ILN: BUYING AND SELLING REAL ESTATE - AN INTERNATIONAL GUIDE

[BUYING AND SELLING REAL ESTATE IN BRAZIL]

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KEY FACTS OF REAL ESTATE ACQUISITIONS UNDER BRAZILIAN LAW 1. OVERVIEW OF BRAZILIAN HISTORY

current constitution, formulated in 1988, defines it as a democratic federal republic. The federation comprises the union of the Federal District of Brasília, 26 States, and 5,570 Municipalities. The legal system of all States and the Federal District is governed by the Civil Law system, derived from the French Napoleonic Code, as reflected primarily in the Civil Code. In practice, this means that just Brazilian State regulations on notarial and conveyancing matters, together with the municipal ordinances on urban property taxation bring over 5,597 different enacted provisions into consideration when acquiring real estate in Brazil! 2. DIFFERENT TYPES OF REAL PROPERTY The classification of a property depends on its use, and it is, therefore, irrelevant where the property is located (i.e., property located in an urban area with municipal zoning regulations will be considered rural property if used for rural purposes). There are two main types of property: a) Rural property. b) Urban property. Urban properties can be classified as residential, commercial, and industrial. The ownership of urban property may be classified as fractional ownership, joint ownership in a condominium building or a co-ownership in an ordinary condominium. All the regulations applicable to property cadastre, rules, restrictions, and other requirements depend on the classification of the property.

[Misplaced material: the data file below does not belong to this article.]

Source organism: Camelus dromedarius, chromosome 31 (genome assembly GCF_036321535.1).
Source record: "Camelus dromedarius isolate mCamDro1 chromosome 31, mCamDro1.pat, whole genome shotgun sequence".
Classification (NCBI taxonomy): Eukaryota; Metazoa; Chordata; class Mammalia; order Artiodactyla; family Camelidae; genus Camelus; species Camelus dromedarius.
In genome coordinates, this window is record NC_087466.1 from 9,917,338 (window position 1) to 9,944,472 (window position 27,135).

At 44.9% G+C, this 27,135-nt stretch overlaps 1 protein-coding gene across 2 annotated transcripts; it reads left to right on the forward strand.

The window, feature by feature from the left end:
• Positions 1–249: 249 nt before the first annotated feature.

Brazil is a federative republic and the largest country in both South and Latin America. It is also the world's fifth-largest country by area and sixth by population. In the Americas, it is the only country where Portuguese is the official language. Bordered by the Atlantic Ocean on the east, Brazil has a coastline of 7,491 kilometers (4,655 mi). It borders all other South American countries except Ecuador and Chile and covers 47.3% of the continent's land area. The Amazon is a world-renowned vast tropical forest, home to diverse wildlife, a variety of ecological systems, and extensive natural resources spanning numerous protected habitats. This unique environmental heritage makes Brazil focal point of significant global interest and debate regarding foreign ownership of rural land, deforestation, and environmental protection. Explorer Pedro Álvares Cabral claimed the area for the Portuguese Empire in 1500. Brazil remained a Portuguese colony until 1808, when the capital of the empire was transferred from Lisbon to Rio de Janeiro. In 1815, the colony was elevated to the status of kingdom upon the formation of the United Kingdom of Portugal, Brazil and the Algarves. Independence was conferred in 1822 with the creation of the Empire of Brazil, a unitary state governed by a constitutional monarchy and a parliamentary system. The ratification of the first constitution in 1824 led to the formation of a bicameral legislature, now called the National Congress and also marked the introduction of the real property registry system. The country became a presidential republic in 1889 following a military coup. A military junta came to power in 1964 and held power until 1985, after which civilian rule was reinstated. Brazil's

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